I am absolutely confident that students in Japan – salarymen, students would be interested in my content. It is written at a level they can understand, with an idiom or two thrown in to challenge them and I ALWAYS end my posts with a question for discussion purposes. These elements are foundational to any good ESL class.
By the way, I told Bill that we will be interviewing some ESL-related sites in the future and that I will be sure to put a good word in for him. Here’s what he had to say:
“I would dance at your wedding or any other appropriate social gathering were you to introduce my site to ESL schools and teachers.”
Excellent…! 8) That brings us back to the question in the title of this post:
Why should Bill’s posts be at a language school near you?
Simple: I want to see Bill Belew dance! (maybe we could put it on Youtube, hehehe)
So this is a call to all of you Eikaiwa (ESL) teachers out there: Use RishingSunofNihon’s posts! They are FREE ESL materials! Help me out! I want Bill Belew dancing at my wedding!
Better yet, tell your school to use them and maybe Bill will dance at your wedding too 😉 (Let’s see if we can get him to do a “Dancing Bill World Tour”)!
And, my ESL friends, read his series about teaching English in Japan. You’ll thank yourself if you do, as it is excellent.
That’s all for today,
On Daily J
As mentioned in a previous post it was time for a list.
But no, we are not going to be competing with Peter’s J-list.
That’s not what this is about. It is about an ongoing list of the topical websites that we want to interview (and ones you want us to interview).
The list is below. I mentioned the first two in previous posts. The rest are one’s we came up with after that. But, as you can see, we are not that smart or creative so we need your help. Please give us your suggestions in the comments! (topics and specific websites welcome)
English language teaching in Japan
Japanese language lessons
Japan Photo Blogs
Being a foreign student in Japan
Japan Travel Blogs
What do you think?
Today I am excited to bring you the first of a few posts about Bill Belew and RisingSunofNihon.com. I decided to break the interview up into shorter pieces and go into more depth because this guy is my new hero (and I also love business and Japan – his focus). I hope you’ll enjoy these interview posts too, but either way you still have to read them “because I said so!” *Evil Laugh* 🙂
Now some of you are likely asking, “Why is Bill your hero?”
The answer: One number, 450
Daily J: How did you get started with RSON?
Bill: I was doing the network thing at another start up blog network. Somebody there read something I wrote about Japan and dropped me a comment about the business network KnowMoreMedia and said they were looking for writers.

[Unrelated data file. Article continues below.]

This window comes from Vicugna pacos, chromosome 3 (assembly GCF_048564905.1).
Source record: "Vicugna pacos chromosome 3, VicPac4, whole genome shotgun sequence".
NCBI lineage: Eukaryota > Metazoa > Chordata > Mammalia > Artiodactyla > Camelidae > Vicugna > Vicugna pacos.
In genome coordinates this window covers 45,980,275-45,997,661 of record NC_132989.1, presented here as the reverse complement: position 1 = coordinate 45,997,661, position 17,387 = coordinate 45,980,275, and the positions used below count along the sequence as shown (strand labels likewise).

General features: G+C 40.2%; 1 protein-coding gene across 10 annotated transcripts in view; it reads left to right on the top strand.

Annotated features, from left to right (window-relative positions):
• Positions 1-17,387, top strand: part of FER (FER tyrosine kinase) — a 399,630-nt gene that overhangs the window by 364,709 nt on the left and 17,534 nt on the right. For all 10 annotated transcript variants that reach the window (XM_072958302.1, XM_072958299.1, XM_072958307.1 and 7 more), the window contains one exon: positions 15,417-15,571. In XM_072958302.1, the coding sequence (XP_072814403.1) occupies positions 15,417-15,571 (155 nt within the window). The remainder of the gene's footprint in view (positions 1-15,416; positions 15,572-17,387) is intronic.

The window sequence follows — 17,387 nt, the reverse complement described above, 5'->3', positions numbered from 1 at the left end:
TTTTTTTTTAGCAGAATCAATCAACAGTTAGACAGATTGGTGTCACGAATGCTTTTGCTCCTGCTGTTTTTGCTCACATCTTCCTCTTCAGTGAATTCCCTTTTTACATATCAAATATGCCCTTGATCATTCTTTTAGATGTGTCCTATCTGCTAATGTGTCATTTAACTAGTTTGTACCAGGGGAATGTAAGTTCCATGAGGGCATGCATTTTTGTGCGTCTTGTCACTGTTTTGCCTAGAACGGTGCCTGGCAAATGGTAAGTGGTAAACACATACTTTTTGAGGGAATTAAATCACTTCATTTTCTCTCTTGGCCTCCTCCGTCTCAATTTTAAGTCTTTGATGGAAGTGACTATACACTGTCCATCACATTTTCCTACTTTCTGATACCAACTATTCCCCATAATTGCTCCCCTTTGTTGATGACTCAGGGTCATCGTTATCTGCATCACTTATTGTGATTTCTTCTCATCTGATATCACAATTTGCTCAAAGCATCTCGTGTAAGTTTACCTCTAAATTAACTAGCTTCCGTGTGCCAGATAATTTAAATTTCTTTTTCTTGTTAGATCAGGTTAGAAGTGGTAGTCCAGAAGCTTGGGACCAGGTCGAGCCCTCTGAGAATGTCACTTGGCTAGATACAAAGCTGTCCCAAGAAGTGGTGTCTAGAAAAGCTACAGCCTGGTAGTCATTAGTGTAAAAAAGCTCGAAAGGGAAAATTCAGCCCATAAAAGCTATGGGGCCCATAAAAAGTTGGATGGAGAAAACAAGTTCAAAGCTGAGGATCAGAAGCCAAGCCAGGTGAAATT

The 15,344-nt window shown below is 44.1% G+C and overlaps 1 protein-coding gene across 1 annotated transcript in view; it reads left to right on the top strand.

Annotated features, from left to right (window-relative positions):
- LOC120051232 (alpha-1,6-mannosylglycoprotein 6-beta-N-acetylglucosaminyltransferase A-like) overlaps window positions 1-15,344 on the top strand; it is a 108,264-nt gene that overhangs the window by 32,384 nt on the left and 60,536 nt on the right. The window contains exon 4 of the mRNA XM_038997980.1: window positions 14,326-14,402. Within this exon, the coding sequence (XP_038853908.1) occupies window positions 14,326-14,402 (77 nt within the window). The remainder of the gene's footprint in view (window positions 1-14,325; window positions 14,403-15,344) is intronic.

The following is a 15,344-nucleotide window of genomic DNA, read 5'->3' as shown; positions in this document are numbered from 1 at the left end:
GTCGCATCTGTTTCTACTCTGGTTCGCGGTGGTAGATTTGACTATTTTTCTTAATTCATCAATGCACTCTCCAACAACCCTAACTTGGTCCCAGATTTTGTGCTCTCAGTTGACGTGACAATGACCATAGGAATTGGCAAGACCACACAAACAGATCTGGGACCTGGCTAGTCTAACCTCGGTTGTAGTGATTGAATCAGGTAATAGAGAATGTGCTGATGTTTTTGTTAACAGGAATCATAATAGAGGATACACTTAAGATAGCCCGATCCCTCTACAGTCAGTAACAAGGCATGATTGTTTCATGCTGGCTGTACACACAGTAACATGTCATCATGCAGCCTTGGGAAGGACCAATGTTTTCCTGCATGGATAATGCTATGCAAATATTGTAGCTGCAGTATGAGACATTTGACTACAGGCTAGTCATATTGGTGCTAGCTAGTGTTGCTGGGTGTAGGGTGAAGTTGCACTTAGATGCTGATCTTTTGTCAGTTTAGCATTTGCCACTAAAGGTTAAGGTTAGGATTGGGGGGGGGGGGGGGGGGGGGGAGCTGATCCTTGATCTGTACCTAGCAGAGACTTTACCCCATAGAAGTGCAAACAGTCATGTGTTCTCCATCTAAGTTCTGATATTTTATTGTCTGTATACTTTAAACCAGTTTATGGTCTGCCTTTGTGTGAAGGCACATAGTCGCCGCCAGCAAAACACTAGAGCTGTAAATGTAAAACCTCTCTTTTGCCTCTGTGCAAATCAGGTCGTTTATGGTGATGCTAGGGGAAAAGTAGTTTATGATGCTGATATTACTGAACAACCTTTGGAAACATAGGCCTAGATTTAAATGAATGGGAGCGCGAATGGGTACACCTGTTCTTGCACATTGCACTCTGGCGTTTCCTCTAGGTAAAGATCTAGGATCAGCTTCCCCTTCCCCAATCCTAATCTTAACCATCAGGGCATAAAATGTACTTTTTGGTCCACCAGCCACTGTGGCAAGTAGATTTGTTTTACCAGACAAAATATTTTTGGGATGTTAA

I went to www.knowmoremedia.com to see what kinds of topics were open. They did not have an international focus, so I proposed one. Besides the 20 years in Japan, I also spent time in Far East Russia and in China….thus PanAsianBiz was born.
PanAsianBiz grew and I proposed a blog that focused on Japan only and China only. RisingSunOfNihon was born as was ZhonghuaRising. I maintained all three sites until we found someone to do the China only site. In the meantime, I also proposed a site devoted to education and TheBizOfKnowlege was born. At one point I was maintaining four blogs for KMM….they, btw, pay me to do this…per post and a by the page view.
Now I write about 150 blog posts each month for each site – PAB, RSON and TBOK….450 posts total.
That’s right folks, 450 posts a month! I don’t know how he does it. But there is one thing for sure, Bill won’t leave you without something to read!
So head over to RisinSunofNihon.com and read up on the economic and industrial might of Japan (or, as in the article that links to, the occasional lack thereof). Then be sure to be back here tomorrow for some in-depth, exclusive, Q and A with Bill Belew that you can only find here on Daily J.
See you then!
(This post is kind of all over the place but bear with me…)
Over the next couple of days I plan to post short bits about some interview series that Daily J will feature.
But I am going to jump the gun a little and let you in on one of them now:
English Language Teaching in Japan.
Our next few interviewees will share some of their experiences about English teaching (but that is not the bulk of their interviews). I also was an English teacher while in university and I know that MANY foreigners in Japan have at least dabbled in language teaching at some point in their stay.
I “taught” English for two years and with three different companies, all part time. Actually, it was more like two companies and a random old Japanese lady who organised a “school” at a municipal center in Chiba. It was a dream! I was assigned to teach two fun groups of children and I was being paid 100USD an hour!
It lasted three weeks. 🙁 Then she “Donald Trump-ed” me (for the Americans out there 😉 ).
Why did I get fired? I did what these guys did…
I play games, I get fired. These guys play games and they get famous. Where’s the justice?! *urayamashii*
Contacting them for an interview,… now.
If you were here for yesterday’s chat with Kirk from Jamaipanese.com you were promised a surprise and I am not going to make you wait any longer… well, maybe just a bit longer.
This blog was launched because we believe many unique Japan-related bloggers and webmasters deserve more recognition and readership, that they each have a unique story to tell. And from the time we first started talking to bloggers and webmasters about launching Daily J we have had some amazing responses. We’ve had a lot of well wishing, support, positive feedback and more. This all leads me to believe that we have hit on something that is really useful. But what really encourages me is this:
“I am impressed by your email and i have decided to anything i am able to do in order to help you with your projects…related to your soon to be launched blog “DailyJ” I would very much like it if it would be possible for me to join up with you as partners on the project. I have experience in web development and I think I would be an asset to your team.”